We identified 16 insurance claims-based measures of low-value services that have been previously studied so that we could replicate the low-value service definitions and compare our findings with previously published results.5,6 The services were categorized into 3 groups: (a) cancer screening; (b) diagnostic and preoperative imaging; and (c) invasive procedures (Table 1). The supplemental online content (Supplemental Digital Content 2, http://links.lww.com/MLR/B465) provides more detailed information about the inclusion and exclusion criteria for each measure.
In 2012, efforts to discourage the use of low-value services were launched by the American Board of Internal Medicine Foundation in the form of the Choosing Wisely campaign. The campaign has compiled a list of over 400 services identified by clinician specialty societies as potentially low value. Nine of the 16 low-value service measures studied are Choosing Wisely measures (Table 1). We included low-value services measures that were not included on Choosing Wisely lists because the lists are far from exhaustive, especially with respect to invasive measures, of which several are identified as ineffective or unnecessary.16 For example, we included the use of bone growth material in cervical spine fusion because the US Food and Drug Administration issued a public health alert in 2008 cautioning that this procedure was associated with life-threatening complications.17,18
Low-value Cancer-screening Measures
We measured 3 low-value cancer screenings: (a) colorectal cancer screening among adults older than 7519; (b) cervical cancer screening among women older than 6520; and (c) prostate-specific antigen (PSA) testing among men older than 75.21 We included only the cost on the service line of the claim that met the inclusion criteria for each low-value cancer-screening measure; we excluded all other costs on the claim.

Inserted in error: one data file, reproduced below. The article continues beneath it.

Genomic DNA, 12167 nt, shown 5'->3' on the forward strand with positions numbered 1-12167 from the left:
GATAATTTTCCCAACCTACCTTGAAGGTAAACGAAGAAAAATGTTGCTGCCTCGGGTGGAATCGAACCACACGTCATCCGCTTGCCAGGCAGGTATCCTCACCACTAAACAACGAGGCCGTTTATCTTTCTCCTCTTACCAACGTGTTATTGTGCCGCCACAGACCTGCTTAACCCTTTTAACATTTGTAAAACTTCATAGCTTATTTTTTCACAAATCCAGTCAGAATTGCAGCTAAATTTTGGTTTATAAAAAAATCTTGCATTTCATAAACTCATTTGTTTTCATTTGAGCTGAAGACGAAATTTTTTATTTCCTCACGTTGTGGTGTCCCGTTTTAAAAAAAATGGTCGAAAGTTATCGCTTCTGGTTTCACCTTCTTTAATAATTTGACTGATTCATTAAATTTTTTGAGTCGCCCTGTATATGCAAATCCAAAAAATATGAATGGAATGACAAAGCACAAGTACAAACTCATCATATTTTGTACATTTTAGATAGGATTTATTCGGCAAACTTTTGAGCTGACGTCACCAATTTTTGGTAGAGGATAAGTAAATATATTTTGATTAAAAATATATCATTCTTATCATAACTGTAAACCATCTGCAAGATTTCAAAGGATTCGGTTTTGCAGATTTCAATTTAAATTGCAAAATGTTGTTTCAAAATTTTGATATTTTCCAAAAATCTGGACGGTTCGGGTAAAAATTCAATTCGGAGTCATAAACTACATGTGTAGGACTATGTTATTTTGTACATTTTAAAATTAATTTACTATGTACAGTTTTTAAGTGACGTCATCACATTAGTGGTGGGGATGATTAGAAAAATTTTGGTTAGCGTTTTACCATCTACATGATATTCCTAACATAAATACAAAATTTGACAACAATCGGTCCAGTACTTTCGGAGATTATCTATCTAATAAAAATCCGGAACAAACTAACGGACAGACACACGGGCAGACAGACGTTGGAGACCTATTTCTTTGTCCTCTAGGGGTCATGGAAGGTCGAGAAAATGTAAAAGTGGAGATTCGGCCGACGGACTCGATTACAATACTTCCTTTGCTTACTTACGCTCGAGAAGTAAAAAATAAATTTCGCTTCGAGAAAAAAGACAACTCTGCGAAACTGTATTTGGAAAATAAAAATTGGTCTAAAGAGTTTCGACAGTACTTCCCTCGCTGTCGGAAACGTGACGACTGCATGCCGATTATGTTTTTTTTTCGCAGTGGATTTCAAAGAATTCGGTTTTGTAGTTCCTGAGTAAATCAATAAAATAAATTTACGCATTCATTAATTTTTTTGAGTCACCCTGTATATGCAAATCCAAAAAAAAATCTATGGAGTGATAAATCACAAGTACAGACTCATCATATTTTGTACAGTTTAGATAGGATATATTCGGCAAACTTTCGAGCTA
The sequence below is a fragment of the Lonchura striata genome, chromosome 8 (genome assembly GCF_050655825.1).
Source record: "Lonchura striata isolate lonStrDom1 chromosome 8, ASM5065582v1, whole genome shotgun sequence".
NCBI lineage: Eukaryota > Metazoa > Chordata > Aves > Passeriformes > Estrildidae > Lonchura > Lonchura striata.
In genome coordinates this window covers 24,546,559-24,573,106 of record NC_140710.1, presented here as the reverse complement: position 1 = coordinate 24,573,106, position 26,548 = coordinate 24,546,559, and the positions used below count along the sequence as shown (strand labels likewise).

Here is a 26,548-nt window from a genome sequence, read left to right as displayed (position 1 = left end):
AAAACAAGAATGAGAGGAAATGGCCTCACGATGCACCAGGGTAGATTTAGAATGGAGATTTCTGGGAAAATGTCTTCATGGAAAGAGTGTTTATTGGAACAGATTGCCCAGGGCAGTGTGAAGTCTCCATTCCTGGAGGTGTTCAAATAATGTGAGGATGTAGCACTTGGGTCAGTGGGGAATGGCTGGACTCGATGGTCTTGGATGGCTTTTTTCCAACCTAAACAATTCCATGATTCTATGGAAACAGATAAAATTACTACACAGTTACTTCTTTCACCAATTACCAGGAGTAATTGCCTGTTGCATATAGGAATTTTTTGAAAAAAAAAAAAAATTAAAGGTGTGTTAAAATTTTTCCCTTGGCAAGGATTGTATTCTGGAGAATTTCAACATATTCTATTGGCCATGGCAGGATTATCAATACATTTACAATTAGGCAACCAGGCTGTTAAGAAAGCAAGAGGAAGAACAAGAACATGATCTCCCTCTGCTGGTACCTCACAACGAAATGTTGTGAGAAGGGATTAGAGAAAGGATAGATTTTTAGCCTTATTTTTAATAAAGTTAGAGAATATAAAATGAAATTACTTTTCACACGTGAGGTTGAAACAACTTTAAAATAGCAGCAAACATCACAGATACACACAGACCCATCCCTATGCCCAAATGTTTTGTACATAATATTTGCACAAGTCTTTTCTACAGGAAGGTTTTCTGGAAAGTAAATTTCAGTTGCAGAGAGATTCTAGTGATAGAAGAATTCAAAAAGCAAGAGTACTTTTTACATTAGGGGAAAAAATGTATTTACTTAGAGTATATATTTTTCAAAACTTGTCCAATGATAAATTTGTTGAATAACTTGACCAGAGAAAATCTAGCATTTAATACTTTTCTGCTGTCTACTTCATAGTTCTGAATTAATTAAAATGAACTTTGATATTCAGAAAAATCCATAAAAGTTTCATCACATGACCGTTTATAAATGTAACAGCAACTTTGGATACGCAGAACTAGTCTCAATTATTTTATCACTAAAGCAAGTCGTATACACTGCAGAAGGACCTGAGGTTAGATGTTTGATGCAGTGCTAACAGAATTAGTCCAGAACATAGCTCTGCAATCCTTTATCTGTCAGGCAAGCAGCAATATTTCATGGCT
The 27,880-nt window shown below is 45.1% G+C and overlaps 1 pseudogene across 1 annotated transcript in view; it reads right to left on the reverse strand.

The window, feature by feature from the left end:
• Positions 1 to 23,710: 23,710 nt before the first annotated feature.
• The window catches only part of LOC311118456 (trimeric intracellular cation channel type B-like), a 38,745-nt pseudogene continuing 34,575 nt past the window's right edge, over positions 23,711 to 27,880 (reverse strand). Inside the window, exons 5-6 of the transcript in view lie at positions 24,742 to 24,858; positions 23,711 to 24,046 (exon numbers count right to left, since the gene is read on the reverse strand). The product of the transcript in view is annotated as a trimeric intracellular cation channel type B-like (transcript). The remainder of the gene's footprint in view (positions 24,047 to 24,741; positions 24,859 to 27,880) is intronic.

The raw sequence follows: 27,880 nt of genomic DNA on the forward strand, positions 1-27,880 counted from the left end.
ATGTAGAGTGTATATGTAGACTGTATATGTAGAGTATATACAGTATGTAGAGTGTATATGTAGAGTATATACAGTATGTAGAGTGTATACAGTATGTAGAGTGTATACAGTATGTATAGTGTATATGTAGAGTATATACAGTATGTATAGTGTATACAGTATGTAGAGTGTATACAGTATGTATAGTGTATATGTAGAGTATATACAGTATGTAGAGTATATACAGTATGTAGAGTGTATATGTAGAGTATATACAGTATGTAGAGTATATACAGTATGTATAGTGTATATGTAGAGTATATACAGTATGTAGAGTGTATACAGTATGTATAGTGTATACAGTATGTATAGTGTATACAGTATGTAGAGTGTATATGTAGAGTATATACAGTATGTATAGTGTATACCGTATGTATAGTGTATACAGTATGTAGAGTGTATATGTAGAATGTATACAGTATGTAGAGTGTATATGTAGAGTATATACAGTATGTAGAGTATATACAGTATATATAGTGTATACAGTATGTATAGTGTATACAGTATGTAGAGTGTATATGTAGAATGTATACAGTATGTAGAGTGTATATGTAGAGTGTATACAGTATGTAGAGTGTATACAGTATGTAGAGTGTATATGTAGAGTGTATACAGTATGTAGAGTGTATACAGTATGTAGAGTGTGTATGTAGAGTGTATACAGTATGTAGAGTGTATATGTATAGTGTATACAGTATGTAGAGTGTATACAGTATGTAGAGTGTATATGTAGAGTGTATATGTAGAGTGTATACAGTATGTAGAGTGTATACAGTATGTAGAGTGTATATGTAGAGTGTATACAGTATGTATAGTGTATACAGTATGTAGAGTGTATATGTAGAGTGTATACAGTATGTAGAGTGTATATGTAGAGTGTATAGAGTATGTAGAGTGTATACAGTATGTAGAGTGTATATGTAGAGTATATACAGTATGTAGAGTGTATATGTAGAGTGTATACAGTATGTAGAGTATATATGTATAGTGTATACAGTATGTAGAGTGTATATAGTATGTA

Low-value Imaging Measures
We evaluated 6 low-value imaging measures among adults ages 50 and older: (a) electroencephalogram, computed tomography (CT), and/or magnetic resonance imaging (MRI) for syncope22; (b) CT and/or MRI for headache23; (c) MRI of the lumbar spine for low back pain24; (d) CT for acute sinusitis25; (e) preoperative chest x-ray among patients undergoing anesthesia26,27; and (f) preoperative echocardiogram among patients undergoing select surgeries.28 We identified the claim lines containing both the professional and technical components for each type of scan, excluding technical component costs in batch or bundled claims.
Low-value Invasive Procedure Measures
We evaluated 7 low-value invasive procedure measures among adults ages 50 and older: (a) laminectomy or spinal fusion for low back pain29; (b) vertebroplasty or kyphoplasty for osteoporotic vertebral fractures30–32; (c) hysterectomy for benign disease33,34; (d) nasal endoscopy for sinusitis; (e) renal artery stenting35,36; (f) peripheral artery stenting37; and (g) use of bone growth protein in cervical spine fusion.38,39 We included all fees for facility and professional services that were provided on the same day as the low-value service.
We calculated annual utilization rates from 2009 to 2014. Numerators and denominators were specific to each low-value service measure and depended on the inclusion and exclusion criteria in the supplemental appendix. Some measures were applicable to all enrollees ages 50 and older. The denominator for those measures included adults ages 50 and older enrolled in commercial or MA plans for the full measurement year. Other measures were limited to specific age groups or to groups with certain conditions. To be eligible for the numerator and denominator of measures with exclusion criteria, subjects were required to be continuously enrolled in a plan the year before the measurement year (ie, enrolled in 2008 to be included in 2009 measure) in addition to the measurement year. Certain rates were limited to 1 contribution per enrollee per year (denoted “per enrollee” in Table 1), whereas others included multiple episodes per enrollee in 1 year (denoted “per enrollee per claim” in Table 1).